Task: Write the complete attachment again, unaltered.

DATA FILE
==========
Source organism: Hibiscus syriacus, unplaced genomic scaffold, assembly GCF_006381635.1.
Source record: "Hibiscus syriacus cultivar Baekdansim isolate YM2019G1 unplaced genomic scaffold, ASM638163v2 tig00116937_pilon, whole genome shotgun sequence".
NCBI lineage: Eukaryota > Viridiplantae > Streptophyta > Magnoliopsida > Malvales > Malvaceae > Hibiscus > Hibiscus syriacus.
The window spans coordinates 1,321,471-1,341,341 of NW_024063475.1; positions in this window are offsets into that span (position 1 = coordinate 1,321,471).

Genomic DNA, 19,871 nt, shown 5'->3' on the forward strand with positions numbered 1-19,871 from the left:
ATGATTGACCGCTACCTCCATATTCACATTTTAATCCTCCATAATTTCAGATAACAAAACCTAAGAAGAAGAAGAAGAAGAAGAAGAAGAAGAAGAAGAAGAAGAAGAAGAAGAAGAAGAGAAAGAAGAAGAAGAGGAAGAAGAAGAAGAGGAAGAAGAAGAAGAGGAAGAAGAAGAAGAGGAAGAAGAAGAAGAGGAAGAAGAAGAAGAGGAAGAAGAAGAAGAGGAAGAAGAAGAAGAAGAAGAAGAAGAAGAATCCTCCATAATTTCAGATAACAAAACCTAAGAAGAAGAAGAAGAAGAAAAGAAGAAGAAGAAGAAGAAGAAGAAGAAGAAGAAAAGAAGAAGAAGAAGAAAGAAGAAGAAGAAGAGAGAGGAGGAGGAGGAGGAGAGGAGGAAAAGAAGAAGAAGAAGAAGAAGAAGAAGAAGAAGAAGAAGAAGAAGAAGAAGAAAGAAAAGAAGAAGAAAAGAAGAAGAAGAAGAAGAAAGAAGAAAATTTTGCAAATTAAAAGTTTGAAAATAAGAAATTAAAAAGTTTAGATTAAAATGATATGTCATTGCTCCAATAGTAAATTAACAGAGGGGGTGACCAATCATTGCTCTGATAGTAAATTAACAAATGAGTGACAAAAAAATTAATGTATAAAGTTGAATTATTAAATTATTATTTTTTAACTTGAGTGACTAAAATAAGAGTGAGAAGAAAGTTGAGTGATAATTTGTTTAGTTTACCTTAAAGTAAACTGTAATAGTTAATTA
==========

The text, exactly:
Source organism: Hibiscus syriacus, unplaced genomic scaffold, assembly GCF_006381635.1.
Source record: "Hibiscus syriacus cultivar Baekdansim isolate YM2019G1 unplaced genomic scaffold, ASM638163v2 tig00116937_pilon, whole genome shotgun sequence".
NCBI lineage: Eukaryota > Viridiplantae > Streptophyta > Magnoliopsida > Malvales > Malvaceae > Hibiscus > Hibiscus syriacus.
The window spans coordinates 1,321,471-1,341,341 of NW_024063475.1; positions in this window are offsets into that span (position 1 = coordinate 1,321,471).

Genomic DNA, 19,871 nt, shown 5'->3' on the forward strand with positions numbered 1-19,871 from the left:
ATGATTGACCGCTACCTCCATATTCACATTTTAATCCTCCATAATTTCAGATAACAAAACCTAAGAAGAAGAAGAAGAAGAAGAAGAAGAAGAAGAAGAAGAAGAAGAAGAAGAAGAAGAGAAAGAAGAAGAAGAGGAAGAAGAAGAAGAGGAAGAAGAAGAAGAGGAAGAAGAAGAAGAGGAAGAAGAAGAAGAGGAAGAAGAAGAAGAGGAAGAAGAAGAAGAGGAAGAAGAAGAAGAAGAAGAAGAAGAAGAATCCTCCATAATTTCAGATAACAAAACCTAAGAAGAAGAAGAAGAAGAAAAGAAGAAGAAGAAGAAGAAGAAGAAGAAGAAGAAAAGAAGAAGAAGAAGAAAGAAGAAGAAGAAGAGAGAGGAGGAGGAGGAGGAGAGGAGGAAAAGAAGAAGAAGAAGAAGAAGAAGAAGAAGAAGAAGAAGAAGAAGAAGAAGAAAGAAAAGAAGAAGAAAAGAAGAAGAAGAAGAAGAAAGAAGAAAATTTTGCAAATTAAAAGTTTGAAAATAAGAAATTAAAAAGTTTAGATTAAAATGATATGTCATTGCTCCAATAGTAAATTAACAGAGGGGGTGACCAATCATTGCTCTGATAGTAAATTAACAAATGAGTGACAAAAAAATTAATGTATAAAGTTGAATTATTAAATTATTATTTTTTAACTTGAGTGACTAAAATAAGAGTGAGAAGAAAGTTGAGTGATAATTTGTTTAGTTTACCTTAAAGTAAACTGTAATAGTTAATTA